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Government delays first annual ICT Strategy savings report

The document will now only be in available May 2012

The Cabinet Office has revealed in an implementation update that its first annual report on the new ICT Strategy will be delayed by two months.

The document is set to outline how effective central government departments have been in implementing ICT change in line with its latest Strategy, and whether the expected savings have been made.

Although it was due to be released last month, one year after the release of the ICT Strategy, it is now not expected until May.

According to the Cabinet Office's implementation update, more time is needed to "run further integrity checks on metrics and savings data returned from central government departments."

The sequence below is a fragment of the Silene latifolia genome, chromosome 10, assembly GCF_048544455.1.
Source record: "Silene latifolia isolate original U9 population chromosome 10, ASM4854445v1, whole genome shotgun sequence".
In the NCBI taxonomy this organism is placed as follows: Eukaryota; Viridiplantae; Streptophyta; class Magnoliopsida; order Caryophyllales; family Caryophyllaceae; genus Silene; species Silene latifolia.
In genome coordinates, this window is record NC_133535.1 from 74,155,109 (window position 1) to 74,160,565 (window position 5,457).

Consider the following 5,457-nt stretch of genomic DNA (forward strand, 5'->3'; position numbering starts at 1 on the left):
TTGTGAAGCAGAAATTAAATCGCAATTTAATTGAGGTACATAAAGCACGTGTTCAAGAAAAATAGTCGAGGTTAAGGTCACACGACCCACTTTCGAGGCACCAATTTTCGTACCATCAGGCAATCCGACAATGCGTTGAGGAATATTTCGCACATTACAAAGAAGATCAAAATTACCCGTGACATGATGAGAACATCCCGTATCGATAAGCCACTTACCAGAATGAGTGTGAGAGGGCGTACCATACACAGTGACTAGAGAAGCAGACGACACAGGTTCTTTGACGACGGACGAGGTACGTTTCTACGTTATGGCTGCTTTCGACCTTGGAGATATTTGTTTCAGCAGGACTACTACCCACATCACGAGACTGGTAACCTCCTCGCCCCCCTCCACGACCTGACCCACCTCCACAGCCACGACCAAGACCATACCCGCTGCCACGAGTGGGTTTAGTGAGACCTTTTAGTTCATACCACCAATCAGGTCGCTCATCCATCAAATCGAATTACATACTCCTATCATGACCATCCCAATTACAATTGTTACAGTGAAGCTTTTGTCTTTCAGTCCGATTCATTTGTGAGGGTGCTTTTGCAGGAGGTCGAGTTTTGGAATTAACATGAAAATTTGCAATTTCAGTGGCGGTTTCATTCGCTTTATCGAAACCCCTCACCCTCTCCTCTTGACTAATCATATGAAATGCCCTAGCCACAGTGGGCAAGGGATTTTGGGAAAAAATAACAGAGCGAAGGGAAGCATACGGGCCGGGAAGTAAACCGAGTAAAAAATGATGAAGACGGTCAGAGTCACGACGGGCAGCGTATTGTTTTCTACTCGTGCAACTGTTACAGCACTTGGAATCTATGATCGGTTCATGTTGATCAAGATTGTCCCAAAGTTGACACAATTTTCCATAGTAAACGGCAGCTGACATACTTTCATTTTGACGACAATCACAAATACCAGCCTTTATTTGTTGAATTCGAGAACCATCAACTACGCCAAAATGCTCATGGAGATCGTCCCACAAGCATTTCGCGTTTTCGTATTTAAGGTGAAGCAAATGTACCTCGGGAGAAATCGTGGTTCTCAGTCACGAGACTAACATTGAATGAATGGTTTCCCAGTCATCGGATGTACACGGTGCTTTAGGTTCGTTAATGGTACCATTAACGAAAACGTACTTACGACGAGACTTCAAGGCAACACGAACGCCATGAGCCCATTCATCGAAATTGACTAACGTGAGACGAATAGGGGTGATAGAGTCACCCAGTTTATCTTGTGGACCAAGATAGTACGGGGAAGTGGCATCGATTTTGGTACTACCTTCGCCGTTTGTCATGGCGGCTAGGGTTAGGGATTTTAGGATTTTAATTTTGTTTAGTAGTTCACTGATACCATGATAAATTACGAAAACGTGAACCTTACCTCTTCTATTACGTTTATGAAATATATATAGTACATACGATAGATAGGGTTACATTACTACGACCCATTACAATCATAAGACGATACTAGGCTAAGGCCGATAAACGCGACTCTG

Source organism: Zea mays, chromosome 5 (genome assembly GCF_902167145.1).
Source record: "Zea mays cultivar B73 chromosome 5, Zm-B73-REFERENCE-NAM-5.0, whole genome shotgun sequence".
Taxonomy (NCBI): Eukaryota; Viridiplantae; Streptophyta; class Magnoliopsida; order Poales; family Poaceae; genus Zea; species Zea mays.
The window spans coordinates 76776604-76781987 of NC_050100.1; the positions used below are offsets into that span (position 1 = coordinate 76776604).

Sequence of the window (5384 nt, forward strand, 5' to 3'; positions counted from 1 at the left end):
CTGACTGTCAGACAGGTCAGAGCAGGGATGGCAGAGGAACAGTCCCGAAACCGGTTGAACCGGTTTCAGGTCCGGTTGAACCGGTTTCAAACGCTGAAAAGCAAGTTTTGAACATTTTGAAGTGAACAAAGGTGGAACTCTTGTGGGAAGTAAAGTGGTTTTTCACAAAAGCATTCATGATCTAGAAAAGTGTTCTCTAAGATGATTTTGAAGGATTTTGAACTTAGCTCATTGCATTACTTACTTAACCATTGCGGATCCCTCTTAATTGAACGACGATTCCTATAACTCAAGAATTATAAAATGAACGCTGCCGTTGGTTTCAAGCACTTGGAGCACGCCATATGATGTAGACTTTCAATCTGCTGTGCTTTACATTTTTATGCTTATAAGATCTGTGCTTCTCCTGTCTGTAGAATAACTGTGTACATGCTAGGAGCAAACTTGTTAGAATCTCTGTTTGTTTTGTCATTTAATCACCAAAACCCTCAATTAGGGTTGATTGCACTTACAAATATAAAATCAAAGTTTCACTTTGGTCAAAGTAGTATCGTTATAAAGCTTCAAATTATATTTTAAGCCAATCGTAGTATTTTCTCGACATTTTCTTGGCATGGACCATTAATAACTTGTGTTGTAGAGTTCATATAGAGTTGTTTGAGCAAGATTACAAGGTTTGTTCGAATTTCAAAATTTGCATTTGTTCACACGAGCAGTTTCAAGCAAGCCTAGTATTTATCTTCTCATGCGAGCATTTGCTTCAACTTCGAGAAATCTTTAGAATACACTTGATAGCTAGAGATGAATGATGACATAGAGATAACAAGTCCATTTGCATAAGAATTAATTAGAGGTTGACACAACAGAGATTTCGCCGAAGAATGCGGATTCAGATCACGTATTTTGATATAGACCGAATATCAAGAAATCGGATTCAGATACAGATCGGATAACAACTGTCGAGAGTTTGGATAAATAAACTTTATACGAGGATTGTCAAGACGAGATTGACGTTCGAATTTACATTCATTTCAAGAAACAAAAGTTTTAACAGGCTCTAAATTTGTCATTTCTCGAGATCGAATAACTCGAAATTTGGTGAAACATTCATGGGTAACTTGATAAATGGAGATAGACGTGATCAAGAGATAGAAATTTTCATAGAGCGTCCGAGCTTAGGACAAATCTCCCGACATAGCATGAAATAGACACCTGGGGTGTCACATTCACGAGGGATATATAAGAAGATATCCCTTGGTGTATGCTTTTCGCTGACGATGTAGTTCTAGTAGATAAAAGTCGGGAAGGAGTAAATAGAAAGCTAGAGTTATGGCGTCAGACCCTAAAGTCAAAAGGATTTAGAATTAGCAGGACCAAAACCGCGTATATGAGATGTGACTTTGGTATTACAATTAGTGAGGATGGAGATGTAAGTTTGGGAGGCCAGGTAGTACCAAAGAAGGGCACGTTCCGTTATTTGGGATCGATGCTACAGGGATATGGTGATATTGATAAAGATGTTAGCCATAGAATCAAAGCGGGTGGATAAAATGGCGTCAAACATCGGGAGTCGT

Computerworld UK contacted that Cabinet Office for more detail but was informed that this was all the information that could be provided at present.

Released last March, the Strategy outlined how the government aimed to cut public spending on ICT by "millions of pounds through cutting duplication and waste". Between 2008 and 2009 the public sector spent over £16 billion on ICT.

The Strategy aimed to reduce the cost of using data centres by 35 percent over five years, increase the use of SMEs as suppliers, use more cloud solutions through a government online application store and adopt more open source.

"For too long, government has wasted vast amounts of money on ineffective and duplicate IT systems. We will cut out duplication and wastage by sharing more of our assets across government and using common systems," Minister for the Cabinet Office, Francis Maude said at the time.

"We will also end the oligopoly of big business supplying government IT by breaking down contracts into smaller, more flexible projects. This will open up the market to SMEs and new providers."

In other government news, it has been revealed this week that Liam Maxwell, director of ICT futures at the Cabinet Office, has been appointed as the UK government's new deputy CIO.

He fills a role that was left vacant by Bill McCluggage, who announced his resignation as deputy CIO last November, for a move to technology vendor EMC.

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